In a recent interview with the Associated Press, Donald Trump said something interesting:
[T]he GOP front-runner displayed rare, if fleeting, moments of humility and introspection.
“I think I could lose a state, sure,” Trump said of the first three states to vote in next year’s presidential primaries. “If I came in second or third I think that would be, you know, I wouldn’t be happy, ’cause I want to win.”
I bring this up because, hey, a poll came out Monday that wasn’t very good news for Trump:
Stoked by evangelical and tea-party support, Ted Cruz has surged to first place in Iowa, according to the results of a Monmouth University poll released Monday surveying voters likely to participate in the Republican caucus on Feb. 1.
Cruz earned 24 percent of support among likely caucus-goers, with 19 percent opting for Donald Trump, whose polling advantage in the state has dwindled in recent weeks. In a Quinnipiac University survey conducted in mid-November, Trump held a slim 25 percent to 23 percent advantage over Cruz, while retired neurosurgeon Ben Carson finished with 18 percent.
In this survey, Florida Sen. Marco Rubio finished third with 17 percent, followed by 13 percent for Carson (a 19-point drop from October).
Now, sharp readers might be well aware that another Iowa poll came out from CNN, showing Trump doing much better at 33 percent as opposed to Cruz’s 20 percent. Why the gap between the two polls? CNN explains:
The Monmouth poll interviewed a sample drawn from registered voter lists that primarily comprised those who had voted in state-level Republican primary elections in previous election years. Among those voters, Monmouth found Cruz and Rubio ahead of Trump and Carson. Among voters who were not regular GOP primary voters, however, the poll found Trump ahead, similar to the CNN/ORC poll’s finding.
The CNN/ORC Poll drew its sample from Iowa adults, asking those reached about their intention to participate in their caucus, interest in news about the caucuses, and past participation patterns to determine who would be a likely voter.
Now it’s certainly possible that Trump will cause a massive influx of new caucus attendees, but my money is on that not happening in the same way that Howard Dean’s grass-roots support never materialized into actual votes. And as a good political scientist, I also buy Nate Silver’s argument that the current polls are inflating his support.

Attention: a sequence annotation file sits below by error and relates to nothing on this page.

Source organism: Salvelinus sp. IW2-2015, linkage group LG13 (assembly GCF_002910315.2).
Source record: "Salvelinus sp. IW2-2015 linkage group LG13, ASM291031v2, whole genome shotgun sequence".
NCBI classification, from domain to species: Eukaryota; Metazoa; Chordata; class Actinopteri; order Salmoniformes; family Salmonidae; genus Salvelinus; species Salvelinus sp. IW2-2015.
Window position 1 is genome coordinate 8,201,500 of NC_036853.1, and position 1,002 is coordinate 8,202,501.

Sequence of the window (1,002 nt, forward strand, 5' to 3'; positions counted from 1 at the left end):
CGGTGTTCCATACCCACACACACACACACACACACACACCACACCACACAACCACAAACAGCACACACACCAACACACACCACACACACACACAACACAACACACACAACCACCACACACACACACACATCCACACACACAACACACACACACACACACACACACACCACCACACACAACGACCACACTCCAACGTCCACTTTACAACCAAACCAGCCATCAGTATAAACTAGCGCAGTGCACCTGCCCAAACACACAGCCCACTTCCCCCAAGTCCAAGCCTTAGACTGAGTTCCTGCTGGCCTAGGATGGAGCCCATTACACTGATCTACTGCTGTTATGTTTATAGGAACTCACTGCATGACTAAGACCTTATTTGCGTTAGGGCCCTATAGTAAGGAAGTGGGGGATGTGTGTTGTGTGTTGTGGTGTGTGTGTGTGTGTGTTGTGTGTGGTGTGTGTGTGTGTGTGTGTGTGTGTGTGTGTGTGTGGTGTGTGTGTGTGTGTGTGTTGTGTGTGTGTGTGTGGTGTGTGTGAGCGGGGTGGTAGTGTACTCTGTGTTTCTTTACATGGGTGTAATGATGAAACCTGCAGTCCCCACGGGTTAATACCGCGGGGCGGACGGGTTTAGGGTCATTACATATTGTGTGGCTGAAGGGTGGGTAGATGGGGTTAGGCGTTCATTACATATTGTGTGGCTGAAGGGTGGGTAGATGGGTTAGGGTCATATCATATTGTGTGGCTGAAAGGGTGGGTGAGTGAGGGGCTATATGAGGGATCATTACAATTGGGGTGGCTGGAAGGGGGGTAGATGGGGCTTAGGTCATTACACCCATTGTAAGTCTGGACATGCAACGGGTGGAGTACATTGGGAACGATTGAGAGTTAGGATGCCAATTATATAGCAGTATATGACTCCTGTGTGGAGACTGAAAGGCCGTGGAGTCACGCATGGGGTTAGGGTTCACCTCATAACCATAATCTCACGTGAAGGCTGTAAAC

All of this was before Trump’s latest badly written policy screed about banning all Muslims from entering the United States. Vox’s Andrew Prokop suggests that this is a winning move for Trump because it keeps him in the news. But it also has led GOP officials in early states to weigh in as well.
So yes, I remain pretty confident that Donald Trump is going to lose. And if he does lose in the early states, I don’t see how he regains the momentum against whichever candidates get a new flush of media attention and GOP support.
That doesn’t mean Trump is necessarily irrelevant. My Post colleague Dave Weigel cogently made this point last week:
Losing campaigns have [remade political parties] again and again. Ronald Reagan didn’t win in 1976; you know how that turned out. Pat Robertson’s 1988 primary campaign cemented the influence of the religious right in Republican electoral politics. Howard Dean’s 2004 primary campaign collapsed memorably in Iowa, but accelerated the Democratic Party’s evolution from a party that could put Joe Lieberman on a national ticket to one that was skeptical or apologetic about foreign military intervention. Indeed, by the autumn of 2006, Dean was chairman of the Democratic National Committee, and Lieberman had lost his Senate primary.
Of course, this depends on how Trump handles losing, and how the GOP handles a losing Trump. But it’s Trump dealing with bad political news that fascinates me. How will he handle bad news and waning momentum? What happens when the high from leading the polls wears off? Is it possible, after today, for him to go even more extremist in his rhetoric?
The first three months of 2016 will offer up some interesting political theater, but nothing quite so interesting as Donald Trump facing political reality.